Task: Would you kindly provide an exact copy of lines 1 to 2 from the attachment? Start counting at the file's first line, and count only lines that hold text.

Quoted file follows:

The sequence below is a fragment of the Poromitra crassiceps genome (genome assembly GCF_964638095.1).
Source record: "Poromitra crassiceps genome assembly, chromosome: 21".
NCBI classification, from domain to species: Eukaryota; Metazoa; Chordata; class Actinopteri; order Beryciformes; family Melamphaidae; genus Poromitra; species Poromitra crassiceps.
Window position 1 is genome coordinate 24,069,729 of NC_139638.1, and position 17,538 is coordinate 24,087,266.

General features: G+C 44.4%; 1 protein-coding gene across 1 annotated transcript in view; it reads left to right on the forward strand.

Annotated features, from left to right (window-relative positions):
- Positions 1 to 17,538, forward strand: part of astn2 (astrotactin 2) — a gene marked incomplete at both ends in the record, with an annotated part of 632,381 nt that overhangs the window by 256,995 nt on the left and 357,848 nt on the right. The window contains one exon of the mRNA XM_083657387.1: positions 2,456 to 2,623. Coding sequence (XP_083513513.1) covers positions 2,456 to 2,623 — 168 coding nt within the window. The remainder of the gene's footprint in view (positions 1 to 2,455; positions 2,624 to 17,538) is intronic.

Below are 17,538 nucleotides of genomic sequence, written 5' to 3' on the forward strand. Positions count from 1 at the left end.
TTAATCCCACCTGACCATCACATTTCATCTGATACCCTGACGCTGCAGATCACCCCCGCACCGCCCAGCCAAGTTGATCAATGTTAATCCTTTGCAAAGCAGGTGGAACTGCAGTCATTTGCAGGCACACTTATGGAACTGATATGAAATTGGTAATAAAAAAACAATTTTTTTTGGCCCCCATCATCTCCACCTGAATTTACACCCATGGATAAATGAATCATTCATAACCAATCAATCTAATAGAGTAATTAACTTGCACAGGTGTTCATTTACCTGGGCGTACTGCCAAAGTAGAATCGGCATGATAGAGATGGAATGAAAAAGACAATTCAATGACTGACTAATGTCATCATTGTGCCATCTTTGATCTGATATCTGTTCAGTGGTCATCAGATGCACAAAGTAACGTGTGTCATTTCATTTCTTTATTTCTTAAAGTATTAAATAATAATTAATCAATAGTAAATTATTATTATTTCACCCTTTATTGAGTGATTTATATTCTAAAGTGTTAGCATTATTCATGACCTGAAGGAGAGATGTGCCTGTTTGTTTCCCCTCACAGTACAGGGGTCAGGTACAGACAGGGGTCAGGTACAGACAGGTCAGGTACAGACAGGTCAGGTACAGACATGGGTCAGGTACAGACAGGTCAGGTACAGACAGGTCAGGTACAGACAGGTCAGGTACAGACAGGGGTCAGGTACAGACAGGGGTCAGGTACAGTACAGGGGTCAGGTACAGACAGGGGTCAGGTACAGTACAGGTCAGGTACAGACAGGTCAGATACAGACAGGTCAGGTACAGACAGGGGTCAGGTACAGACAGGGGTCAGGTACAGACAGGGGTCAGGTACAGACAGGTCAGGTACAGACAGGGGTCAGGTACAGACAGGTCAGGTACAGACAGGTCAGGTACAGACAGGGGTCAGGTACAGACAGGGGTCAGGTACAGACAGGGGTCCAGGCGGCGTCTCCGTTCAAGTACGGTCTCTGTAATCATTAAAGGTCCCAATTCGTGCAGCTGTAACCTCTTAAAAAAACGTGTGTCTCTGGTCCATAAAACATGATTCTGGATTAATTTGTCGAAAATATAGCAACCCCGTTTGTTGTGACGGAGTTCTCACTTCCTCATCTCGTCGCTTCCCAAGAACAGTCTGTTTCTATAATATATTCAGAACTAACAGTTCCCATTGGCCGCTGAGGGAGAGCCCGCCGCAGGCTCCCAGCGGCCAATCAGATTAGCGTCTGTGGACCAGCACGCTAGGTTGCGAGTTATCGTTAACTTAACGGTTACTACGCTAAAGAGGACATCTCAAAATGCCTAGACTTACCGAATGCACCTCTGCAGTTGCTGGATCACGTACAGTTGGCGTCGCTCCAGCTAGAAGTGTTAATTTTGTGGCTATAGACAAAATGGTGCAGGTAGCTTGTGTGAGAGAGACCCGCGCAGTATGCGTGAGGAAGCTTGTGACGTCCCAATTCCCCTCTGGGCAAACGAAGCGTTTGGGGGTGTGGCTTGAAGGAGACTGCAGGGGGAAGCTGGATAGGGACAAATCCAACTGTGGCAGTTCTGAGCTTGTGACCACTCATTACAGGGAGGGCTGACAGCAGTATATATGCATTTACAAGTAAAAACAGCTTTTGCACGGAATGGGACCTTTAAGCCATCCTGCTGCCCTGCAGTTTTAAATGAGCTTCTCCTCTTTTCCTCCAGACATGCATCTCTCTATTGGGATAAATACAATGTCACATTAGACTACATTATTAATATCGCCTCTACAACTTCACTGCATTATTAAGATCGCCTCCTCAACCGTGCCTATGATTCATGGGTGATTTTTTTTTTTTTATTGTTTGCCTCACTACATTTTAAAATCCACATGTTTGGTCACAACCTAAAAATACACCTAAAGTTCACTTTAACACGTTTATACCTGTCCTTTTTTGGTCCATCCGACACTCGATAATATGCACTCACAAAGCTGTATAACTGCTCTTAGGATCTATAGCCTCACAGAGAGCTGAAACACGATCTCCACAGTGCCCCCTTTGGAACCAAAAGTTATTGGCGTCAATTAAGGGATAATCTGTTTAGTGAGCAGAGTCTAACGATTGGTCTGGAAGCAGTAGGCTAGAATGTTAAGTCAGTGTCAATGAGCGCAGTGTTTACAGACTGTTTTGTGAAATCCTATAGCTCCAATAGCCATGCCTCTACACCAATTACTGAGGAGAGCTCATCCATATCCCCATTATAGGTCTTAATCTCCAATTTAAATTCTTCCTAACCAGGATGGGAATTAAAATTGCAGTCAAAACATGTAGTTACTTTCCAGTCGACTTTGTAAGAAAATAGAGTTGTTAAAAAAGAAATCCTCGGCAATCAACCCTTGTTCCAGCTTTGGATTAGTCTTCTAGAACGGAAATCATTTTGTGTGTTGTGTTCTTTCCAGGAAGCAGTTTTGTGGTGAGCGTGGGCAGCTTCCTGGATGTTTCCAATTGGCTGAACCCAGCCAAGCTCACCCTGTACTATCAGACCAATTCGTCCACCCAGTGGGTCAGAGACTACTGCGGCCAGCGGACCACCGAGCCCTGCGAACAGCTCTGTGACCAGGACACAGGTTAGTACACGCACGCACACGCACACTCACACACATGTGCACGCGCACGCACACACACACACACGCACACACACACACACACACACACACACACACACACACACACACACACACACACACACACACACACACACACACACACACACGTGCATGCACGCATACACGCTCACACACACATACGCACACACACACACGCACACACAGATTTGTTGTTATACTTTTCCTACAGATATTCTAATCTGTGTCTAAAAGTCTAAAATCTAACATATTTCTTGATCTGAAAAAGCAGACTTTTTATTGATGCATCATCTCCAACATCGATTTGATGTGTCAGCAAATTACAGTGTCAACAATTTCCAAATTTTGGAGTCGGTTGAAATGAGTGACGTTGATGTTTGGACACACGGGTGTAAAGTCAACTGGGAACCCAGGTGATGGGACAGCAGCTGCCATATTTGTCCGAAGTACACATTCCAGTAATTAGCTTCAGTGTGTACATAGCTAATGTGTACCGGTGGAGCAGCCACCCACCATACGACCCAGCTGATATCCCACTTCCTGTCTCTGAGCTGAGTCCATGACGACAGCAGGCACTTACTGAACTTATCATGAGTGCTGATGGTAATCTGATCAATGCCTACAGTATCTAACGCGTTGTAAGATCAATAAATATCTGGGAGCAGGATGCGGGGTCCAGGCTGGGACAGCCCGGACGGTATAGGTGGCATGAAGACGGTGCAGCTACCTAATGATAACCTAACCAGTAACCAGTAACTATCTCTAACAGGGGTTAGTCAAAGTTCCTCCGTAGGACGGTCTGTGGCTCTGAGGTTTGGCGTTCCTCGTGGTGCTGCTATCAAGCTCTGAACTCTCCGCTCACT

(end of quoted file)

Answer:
The sequence below is a fragment of the Poromitra crassiceps genome (genome assembly GCF_964638095.1).
Source record: "Poromitra crassiceps genome assembly, chromosome: 21".